Could this mean that CSX is giving up thoughts on rebuilding the S line north of Norlina and seeking alternate means to relieve traffic?
-- Rob Ziemba (firstname.lastname@example.org), July 26, 2001.
For what it is worth! Chesterfield County Delegate John Watkins introduced the following Senate Joint Resolution in the current session of the Virginia Legislature....
SJ 396 Study; high-speed rail service between Virginia & North Carolina. Patron - John C. Watkins (all patrons) Summary as introduced: Study; High-speed passenger rail service between Virginia and North Carolina. Establishes the six-member Virginia component of a Virginia- North Carolina Interstate High-Speed Rail Commission to study the desirability and feasibility of establishing high-speed passenger rail service between Virginia and North Carolina.
-- Herman Wilkins (email@example.com), February 04, 2001.
Many thanks to all of you who responded to my question about the Seaboard "S Line." I look forward to reading any future updates as any plans for its restoration may unfold. Sincerely, paul seidenman
-- Paul Seidenman (firstname.lastname@example.org), January 31, 2001.
One advantage of the S-line is that it reduces one-way mileage Richmond-Atlanta by 16 miles one-way. In a 100-car train, that's a lot of car-miles. CSX has used the S-line as a safety valve by routing traffic from the ACL at Selma, across the North Carolina RR (NS) to Raleigh, thence the S-line to Hamlet. Even with the limited traffic CSX now has on the S-line, they are obliged to keep the line signalled for "The Silver Star". CSX had plans to have Amtrak divert "The Star" to operate via NS Selma-Raleigh-Greensboro- Charlotte-Columia, but the planned connection at Columbia fell through.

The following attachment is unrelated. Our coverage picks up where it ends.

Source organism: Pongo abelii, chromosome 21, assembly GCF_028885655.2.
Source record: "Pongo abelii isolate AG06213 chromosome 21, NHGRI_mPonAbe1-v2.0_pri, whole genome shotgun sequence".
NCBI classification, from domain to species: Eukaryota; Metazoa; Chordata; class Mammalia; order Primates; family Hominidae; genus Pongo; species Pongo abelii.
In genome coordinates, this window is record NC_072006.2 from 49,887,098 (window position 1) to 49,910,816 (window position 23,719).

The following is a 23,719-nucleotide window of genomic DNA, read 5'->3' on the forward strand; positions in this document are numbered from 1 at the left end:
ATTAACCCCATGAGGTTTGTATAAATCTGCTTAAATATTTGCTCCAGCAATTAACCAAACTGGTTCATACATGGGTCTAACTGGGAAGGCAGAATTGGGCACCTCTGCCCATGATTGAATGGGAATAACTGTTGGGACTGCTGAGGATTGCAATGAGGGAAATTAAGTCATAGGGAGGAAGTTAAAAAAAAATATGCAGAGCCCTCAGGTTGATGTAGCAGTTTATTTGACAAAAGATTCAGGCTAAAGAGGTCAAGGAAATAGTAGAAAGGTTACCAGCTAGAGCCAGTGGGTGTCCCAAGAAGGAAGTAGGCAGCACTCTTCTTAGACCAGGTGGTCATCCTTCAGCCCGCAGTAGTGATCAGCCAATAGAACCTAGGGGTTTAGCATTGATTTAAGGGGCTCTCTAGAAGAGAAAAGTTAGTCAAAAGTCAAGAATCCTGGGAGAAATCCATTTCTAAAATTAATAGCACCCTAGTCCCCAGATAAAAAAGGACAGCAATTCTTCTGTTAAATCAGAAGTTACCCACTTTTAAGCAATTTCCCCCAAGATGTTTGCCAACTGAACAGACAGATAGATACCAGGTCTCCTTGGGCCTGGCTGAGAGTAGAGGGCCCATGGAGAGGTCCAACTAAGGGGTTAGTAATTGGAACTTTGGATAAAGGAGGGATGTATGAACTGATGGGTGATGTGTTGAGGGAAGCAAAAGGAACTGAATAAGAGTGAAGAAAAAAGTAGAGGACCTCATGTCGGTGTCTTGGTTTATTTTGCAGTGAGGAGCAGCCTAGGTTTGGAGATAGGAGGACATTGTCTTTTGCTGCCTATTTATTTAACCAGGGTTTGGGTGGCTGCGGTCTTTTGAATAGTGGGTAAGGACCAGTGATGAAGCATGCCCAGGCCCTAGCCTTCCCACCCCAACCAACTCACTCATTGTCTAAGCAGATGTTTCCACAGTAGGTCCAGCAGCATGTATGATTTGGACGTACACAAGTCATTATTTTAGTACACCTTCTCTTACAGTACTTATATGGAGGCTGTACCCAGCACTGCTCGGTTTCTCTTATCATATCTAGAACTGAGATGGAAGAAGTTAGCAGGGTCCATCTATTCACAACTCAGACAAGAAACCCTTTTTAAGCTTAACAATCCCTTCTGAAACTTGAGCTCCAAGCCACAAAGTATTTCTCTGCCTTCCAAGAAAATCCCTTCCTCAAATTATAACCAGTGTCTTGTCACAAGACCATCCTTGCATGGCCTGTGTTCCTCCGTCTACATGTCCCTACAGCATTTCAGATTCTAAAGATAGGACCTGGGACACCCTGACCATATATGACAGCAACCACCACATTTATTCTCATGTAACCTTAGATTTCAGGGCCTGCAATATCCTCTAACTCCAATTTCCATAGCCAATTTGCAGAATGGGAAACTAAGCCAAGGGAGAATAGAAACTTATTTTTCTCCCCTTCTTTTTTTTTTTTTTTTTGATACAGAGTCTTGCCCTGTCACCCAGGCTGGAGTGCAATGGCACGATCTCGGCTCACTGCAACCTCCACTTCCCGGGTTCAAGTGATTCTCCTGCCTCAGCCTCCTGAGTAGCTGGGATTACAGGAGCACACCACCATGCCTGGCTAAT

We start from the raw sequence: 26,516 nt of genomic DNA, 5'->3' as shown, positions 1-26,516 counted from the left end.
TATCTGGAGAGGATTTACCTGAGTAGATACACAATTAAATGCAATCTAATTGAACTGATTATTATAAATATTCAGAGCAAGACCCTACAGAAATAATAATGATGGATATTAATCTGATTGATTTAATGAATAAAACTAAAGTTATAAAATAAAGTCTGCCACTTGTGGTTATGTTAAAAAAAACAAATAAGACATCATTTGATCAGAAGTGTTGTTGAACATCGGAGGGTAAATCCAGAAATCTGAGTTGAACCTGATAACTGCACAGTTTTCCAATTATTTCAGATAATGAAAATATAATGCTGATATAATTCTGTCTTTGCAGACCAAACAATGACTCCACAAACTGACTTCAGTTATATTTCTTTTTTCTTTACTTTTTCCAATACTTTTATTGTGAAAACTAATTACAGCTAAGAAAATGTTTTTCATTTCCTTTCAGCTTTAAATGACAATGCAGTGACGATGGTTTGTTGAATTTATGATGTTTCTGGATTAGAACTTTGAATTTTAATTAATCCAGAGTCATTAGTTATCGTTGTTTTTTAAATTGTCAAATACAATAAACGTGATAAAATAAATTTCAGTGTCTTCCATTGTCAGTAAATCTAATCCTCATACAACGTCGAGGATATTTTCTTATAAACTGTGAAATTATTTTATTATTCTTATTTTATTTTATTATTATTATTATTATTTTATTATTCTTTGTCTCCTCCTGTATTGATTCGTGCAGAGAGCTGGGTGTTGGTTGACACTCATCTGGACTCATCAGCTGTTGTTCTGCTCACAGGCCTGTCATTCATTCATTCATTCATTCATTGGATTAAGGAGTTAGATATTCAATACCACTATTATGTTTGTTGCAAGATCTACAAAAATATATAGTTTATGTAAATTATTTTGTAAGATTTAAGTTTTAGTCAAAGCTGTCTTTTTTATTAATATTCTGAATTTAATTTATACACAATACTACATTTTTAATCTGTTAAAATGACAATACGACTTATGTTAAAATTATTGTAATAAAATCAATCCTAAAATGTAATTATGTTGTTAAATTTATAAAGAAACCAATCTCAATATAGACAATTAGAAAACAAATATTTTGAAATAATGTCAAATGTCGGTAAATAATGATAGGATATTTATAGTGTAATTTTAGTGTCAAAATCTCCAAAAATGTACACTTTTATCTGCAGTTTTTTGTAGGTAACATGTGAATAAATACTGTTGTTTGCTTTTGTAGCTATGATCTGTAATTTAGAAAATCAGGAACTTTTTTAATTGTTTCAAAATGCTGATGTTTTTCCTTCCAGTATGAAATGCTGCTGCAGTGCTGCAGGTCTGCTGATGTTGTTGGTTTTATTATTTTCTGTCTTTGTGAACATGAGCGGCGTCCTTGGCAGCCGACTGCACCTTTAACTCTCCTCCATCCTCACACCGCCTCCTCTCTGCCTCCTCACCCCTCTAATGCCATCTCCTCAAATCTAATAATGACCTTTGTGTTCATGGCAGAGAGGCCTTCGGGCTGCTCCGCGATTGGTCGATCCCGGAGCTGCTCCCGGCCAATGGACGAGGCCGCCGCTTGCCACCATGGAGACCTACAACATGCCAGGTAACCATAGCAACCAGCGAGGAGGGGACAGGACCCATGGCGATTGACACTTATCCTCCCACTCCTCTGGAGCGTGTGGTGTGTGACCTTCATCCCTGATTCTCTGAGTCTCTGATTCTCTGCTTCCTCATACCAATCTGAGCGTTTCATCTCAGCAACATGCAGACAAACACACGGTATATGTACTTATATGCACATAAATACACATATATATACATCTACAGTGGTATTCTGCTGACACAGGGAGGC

-- Harry Bundy (Y6B@AOL.com), January 30, 2001.
Doug-You are correct in the fact that the S line was run more efficiently in the past than the A line is today. I was speaking from an engineering view point-which translates to a lines potential. Unfortunately, the human element then takes over and the potentials are whittled away. Properly run, the A line has a greater potential traffic capacity than the S line because of its grades, lesser curvature, etc. CTC on the S line increased its capacity, and smart operating procedures helped-which is why the Seaboard was able to survive.
The problem CSX faces is that while it has the potential capacity, it cannot use it. Minor changes made over the years which saved small amounts of money had a cascading effect in reducing overall throughput. Coupled with a centralized, try to run it all from Jax philosophy, and you get exactly what you are describing. Unfortunately, even if the S line were reopened, it would be missing the S people-who had to know how to keep things moving. Based upon what I have seen of CSX operations after the Conrail takeover, I doubt if CSX could run half the traffic Seaboard did.
-- Michael W. Savchak (Savchak @MNR.org), January 30, 2001.